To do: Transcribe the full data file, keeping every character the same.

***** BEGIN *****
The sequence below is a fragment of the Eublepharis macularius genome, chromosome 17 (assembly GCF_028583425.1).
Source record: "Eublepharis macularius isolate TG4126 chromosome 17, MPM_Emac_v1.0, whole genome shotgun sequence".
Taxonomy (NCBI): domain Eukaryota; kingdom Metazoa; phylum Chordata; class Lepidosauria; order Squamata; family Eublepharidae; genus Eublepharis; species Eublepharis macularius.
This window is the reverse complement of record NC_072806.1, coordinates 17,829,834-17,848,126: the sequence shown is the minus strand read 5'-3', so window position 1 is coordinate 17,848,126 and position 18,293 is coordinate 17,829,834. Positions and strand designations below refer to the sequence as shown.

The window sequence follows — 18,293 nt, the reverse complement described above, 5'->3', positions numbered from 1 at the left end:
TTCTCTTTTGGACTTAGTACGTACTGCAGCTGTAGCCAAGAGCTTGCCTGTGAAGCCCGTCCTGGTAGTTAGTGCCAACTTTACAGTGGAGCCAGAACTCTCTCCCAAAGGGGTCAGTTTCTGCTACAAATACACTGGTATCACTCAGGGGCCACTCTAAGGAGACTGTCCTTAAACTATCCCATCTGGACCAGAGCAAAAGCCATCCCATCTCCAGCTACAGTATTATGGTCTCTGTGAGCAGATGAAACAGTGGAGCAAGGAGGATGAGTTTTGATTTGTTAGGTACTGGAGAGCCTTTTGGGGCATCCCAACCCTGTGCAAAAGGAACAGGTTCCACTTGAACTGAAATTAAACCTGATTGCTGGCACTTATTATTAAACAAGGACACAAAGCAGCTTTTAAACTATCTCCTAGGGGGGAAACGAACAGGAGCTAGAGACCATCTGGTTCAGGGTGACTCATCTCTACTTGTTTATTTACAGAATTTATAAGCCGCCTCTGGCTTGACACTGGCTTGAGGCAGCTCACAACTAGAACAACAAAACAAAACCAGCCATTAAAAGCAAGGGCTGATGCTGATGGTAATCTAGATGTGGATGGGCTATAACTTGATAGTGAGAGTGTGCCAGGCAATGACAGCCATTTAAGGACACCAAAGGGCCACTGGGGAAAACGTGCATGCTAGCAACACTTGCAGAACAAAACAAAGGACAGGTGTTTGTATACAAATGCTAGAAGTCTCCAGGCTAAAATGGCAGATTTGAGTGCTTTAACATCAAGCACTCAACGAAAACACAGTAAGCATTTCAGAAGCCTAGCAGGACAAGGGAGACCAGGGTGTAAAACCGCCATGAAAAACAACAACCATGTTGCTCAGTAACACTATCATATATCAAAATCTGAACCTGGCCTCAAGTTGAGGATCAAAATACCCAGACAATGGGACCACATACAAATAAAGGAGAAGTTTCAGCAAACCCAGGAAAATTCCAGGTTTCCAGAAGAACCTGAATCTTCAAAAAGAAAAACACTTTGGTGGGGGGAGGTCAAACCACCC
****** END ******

The sequence below is a fragment of the Eublepharis macularius genome, chromosome 17 (assembly GCF_028583425.1).
Source record: "Eublepharis macularius isolate TG4126 chromosome 17, MPM_Emac_v1.0, whole genome shotgun sequence".
Taxonomy (NCBI): domain Eukaryota; kingdom Metazoa; phylum Chordata; class Lepidosauria; order Squamata; family Eublepharidae; genus Eublepharis; species Eublepharis macularius.
This window is the reverse complement of record NC_072806.1, coordinates 17,829,834-17,848,126: the sequence shown is the minus strand read 5'-3', so window position 1 is coordinate 17,848,126 and position 18,293 is coordinate 17,829,834. Positions and strand designations below refer to the sequence as shown.

The window sequence follows — 18,293 nt, the reverse complement described above, 5'->3', positions numbered from 1 at the left end:
TTCTCTTTTGGACTTAGTACGTACTGCAGCTGTAGCCAAGAGCTTGCCTGTGAAGCCCGTCCTGGTAGTTAGTGCCAACTTTACAGTGGAGCCAGAACTCTCTCCCAAAGGGGTCAGTTTCTGCTACAAATACACTGGTATCACTCAGGGGCCACTCTAAGGAGACTGTCCTTAAACTATCCCATCTGGACCAGAGCAAAAGCCATCCCATCTCCAGCTACAGTATTATGGTCTCTGTGAGCAGATGAAACAGTGGAGCAAGGAGGATGAGTTTTGATTTGTTAGGTACTGGAGAGCCTTTTGGGGCATCCCAACCCTGTGCAAAAGGAACAGGTTCCACTTGAACTGAAATTAAACCTGATTGCTGGCACTTATTATTAAACAAGGACACAAAGCAGCTTTTAAACTATCTCCTAGGGGGGAAACGAACAGGAGCTAGAGACCATCTGGTTCAGGGTGACTCATCTCTACTTGTTTATTTACAGAATTTATAAGCCGCCTCTGGCTTGACACTGGCTTGAGGCAGCTCACAACTAGAACAACAAAACAAAACCAGCCATTAAAAGCAAGGGCTGATGCTGATGGTAATCTAGATGTGGATGGGCTATAACTTGATAGTGAGAGTGTGCCAGGCAATGACAGCCATTTAAGGACACCAAAGGGCCACTGGGGAAAACGTGCATGCTAGCAACACTTGCAGAACAAAACAAAGGACAGGTGTTTGTATACAAATGCTAGAAGTCTCCAGGCTAAAATGGCAGATTTGAGTGCTTTAACATCAAGCACTCAACGAAAACACAGTAAGCATTTCAGAAGCCTAGCAGGACAAGGGAGACCAGGGTGTAAAACCGCCATGAAAAACAACAACCATGTTGCTCAGTAACACTATCATATATCAAAATCTGAACCTGGCCTCAAGTTGAGGATCAAAATACCCAGACAATGGGACCACATACAAATAAAGGAGAAGTTTCAGCAAACCCAGGAAAATTCCAGGTTTCCAGAAGAACCTGAATCTTCAAAAAGAAAAACACTTTGGTGGGGGGAGGTCAAACCACCC